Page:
I know that’s a pretty heavy definition, but I do think it covers much of what makes for a very deep and meaningful life. It takes into account connecting with others, physical and emotional well-being, self-knowledge devoid of delusion, fortitude, and a spiritual component (wonder). While the definition does involve a financial aspect, meaning and joy rarely arise if money is the star around which our lives orbit. Ideally, it’s a byproduct of a life that is well lived and balanced. Of course some people are wealthier than others; it’s the rare individual who possesses all of these attributes. Most of us, however, do have some of them. The important thing about this expanded definition of wealth is the aspirational nature of it. It’s designed to capture the possibility of what it means to live a really great life. Life altering events are inevitable and often times unavoidable and sometimes there’s just nothing we can do about changing them. What we can do, however, is do our best to make sure we don’t cause negative shifts to happen to us because of self-defeating behaviors. We can approach the tectonic shifts (another important theme in the book) and setbacks that do happen with strength and equanimity, we can seize those rare, life-altering opportunities, and we can do whatever is possible to experience it all with a sense of joy, wonder, compassion, and love.
Readers of the book will learn that I often turn to 19th century German philosopher Arthur Schopenhauer for a great deal of insight and wisdom. Schopenhauer had a lot to say about some of the various components of my definition of wealth. For example, Schopenhauer said the following about a few of the components:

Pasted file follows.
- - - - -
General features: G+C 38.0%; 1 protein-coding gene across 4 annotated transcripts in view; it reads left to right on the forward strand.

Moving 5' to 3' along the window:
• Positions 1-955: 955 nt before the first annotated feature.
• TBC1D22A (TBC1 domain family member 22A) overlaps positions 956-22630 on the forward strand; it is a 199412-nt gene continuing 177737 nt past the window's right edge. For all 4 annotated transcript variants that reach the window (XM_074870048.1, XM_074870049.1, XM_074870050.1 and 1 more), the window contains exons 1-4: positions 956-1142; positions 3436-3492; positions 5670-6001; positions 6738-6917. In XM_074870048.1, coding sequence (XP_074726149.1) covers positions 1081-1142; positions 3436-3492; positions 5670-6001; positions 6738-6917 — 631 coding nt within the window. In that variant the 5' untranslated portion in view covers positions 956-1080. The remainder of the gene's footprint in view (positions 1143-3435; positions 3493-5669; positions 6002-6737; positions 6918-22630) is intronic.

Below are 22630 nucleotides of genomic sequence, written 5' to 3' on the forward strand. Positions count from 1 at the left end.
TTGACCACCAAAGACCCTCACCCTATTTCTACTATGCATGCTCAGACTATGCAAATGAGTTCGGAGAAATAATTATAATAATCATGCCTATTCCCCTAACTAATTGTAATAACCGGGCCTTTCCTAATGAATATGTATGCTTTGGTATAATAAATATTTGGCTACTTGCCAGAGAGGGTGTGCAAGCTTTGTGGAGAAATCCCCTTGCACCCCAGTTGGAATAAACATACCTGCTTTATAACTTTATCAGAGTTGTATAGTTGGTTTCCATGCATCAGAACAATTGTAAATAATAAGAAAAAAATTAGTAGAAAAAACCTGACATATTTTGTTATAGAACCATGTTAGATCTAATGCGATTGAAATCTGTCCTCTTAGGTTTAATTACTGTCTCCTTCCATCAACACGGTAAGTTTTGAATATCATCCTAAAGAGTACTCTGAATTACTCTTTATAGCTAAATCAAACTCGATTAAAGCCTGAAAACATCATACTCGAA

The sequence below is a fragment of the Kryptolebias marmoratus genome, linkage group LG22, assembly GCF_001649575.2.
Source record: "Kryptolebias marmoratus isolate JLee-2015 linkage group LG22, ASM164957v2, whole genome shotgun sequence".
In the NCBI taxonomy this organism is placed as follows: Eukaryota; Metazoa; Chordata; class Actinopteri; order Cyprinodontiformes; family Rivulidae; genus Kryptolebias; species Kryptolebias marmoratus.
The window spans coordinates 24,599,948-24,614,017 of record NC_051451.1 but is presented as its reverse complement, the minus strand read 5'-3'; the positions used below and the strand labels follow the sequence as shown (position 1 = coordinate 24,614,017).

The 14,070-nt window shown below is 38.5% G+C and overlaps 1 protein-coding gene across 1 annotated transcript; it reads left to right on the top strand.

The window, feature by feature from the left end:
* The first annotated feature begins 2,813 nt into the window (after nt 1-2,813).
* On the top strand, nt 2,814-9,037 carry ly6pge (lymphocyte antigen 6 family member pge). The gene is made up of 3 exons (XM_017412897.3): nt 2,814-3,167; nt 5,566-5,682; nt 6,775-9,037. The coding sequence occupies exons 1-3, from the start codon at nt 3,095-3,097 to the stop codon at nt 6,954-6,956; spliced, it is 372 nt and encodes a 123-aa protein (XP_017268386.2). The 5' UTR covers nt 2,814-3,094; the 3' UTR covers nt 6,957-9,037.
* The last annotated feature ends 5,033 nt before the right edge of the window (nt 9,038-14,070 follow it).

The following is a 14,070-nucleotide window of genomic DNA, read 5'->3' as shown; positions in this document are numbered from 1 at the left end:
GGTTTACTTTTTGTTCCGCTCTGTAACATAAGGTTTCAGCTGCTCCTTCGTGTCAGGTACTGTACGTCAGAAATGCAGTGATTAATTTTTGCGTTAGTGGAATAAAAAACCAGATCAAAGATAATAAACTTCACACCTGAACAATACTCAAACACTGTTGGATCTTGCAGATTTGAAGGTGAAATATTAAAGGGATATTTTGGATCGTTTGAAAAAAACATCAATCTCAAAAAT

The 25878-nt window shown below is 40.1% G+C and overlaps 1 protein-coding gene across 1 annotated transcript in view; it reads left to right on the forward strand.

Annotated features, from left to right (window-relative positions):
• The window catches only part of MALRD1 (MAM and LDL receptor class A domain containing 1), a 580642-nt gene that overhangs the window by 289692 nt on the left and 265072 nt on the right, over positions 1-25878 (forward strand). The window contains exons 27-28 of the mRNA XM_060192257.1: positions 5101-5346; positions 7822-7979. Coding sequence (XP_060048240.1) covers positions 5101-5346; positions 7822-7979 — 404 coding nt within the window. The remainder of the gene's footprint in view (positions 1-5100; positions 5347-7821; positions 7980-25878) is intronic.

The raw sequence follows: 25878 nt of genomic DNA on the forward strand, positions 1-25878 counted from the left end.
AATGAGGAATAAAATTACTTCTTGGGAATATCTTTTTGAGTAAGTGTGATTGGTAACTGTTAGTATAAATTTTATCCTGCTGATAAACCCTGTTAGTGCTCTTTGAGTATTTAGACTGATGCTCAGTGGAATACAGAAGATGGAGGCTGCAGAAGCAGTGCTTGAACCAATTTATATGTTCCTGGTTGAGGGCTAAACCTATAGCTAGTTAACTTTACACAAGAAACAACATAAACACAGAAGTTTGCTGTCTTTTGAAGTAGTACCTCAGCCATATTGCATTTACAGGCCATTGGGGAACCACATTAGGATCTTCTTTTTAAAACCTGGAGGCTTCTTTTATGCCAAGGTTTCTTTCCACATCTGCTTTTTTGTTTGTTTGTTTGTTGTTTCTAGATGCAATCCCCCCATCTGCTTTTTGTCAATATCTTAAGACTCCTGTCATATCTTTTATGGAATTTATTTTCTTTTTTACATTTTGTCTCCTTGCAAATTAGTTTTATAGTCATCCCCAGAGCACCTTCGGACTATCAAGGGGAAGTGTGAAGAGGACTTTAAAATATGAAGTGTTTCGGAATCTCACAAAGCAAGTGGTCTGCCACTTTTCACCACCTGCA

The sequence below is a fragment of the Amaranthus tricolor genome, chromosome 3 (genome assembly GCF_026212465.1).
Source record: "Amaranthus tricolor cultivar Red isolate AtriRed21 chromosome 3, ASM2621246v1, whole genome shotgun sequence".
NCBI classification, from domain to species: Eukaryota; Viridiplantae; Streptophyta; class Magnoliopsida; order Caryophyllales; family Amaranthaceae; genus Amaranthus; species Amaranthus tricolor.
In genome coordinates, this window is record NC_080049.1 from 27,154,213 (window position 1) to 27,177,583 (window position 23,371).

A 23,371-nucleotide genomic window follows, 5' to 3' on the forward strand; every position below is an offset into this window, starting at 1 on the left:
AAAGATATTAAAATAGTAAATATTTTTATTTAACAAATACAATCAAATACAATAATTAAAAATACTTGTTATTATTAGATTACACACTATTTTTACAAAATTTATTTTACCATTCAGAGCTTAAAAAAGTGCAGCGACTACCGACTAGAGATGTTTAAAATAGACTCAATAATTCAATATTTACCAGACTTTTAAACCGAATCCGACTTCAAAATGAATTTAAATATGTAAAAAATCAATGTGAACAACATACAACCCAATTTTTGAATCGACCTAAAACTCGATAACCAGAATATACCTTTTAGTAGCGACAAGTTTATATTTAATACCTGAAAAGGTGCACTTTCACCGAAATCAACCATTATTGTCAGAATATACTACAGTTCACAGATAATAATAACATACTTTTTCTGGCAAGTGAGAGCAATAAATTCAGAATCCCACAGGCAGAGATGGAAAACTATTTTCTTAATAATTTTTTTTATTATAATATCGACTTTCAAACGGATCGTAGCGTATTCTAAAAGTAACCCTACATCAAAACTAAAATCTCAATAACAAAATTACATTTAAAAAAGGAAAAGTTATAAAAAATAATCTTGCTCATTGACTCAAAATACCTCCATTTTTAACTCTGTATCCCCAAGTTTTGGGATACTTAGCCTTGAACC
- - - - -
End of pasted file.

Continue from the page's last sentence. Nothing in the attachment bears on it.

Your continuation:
Avoiding Catastrophic Error
Give mature and repeated consideration to any plan before you proceed to carry it out; and even after you have thoroughly turned it over in your mind, make some concession to the incompetency of human judgment; for it may always happen that circumstances which cannot be investigated or foreseen, will come in and upset the whole of your calculation.
It is a cowardly soul that shrinks or grows faint and despondent as soon as the storm begins to gather, or even when the first cloud appears on the horizon. Our motto should be No Surrender; and far from yielding to the ills of life, let us take fresh courage from misfortune.
But having once made up your mind and begun your work, you must let it run its course and abide the result-not worry yourself by fresh reflections on what is already accomplished, or by a renewal of your scruples on the score of possible danger: free your mind from the subject altogether, and refuse to go into it again, secure in the thought that you gave it mature attention at the proper time. This is the same advice as is given by an Italian proverb – legala bene e poi lascia la andare – which Goethe has translated thus: See well to your girths, and then ride on boldly.
Over to You
There is a lot more about this topic in the book but I thought I would whet your appetite with the literary equivalent of one of those famous Double Double In ‘N Out Burgers. I hope you find it quite tasty and you’ll want to come back for more in March (or even now by pre-ordering it if you just can’t wait that long!). What’s your definition of being truly wealthy?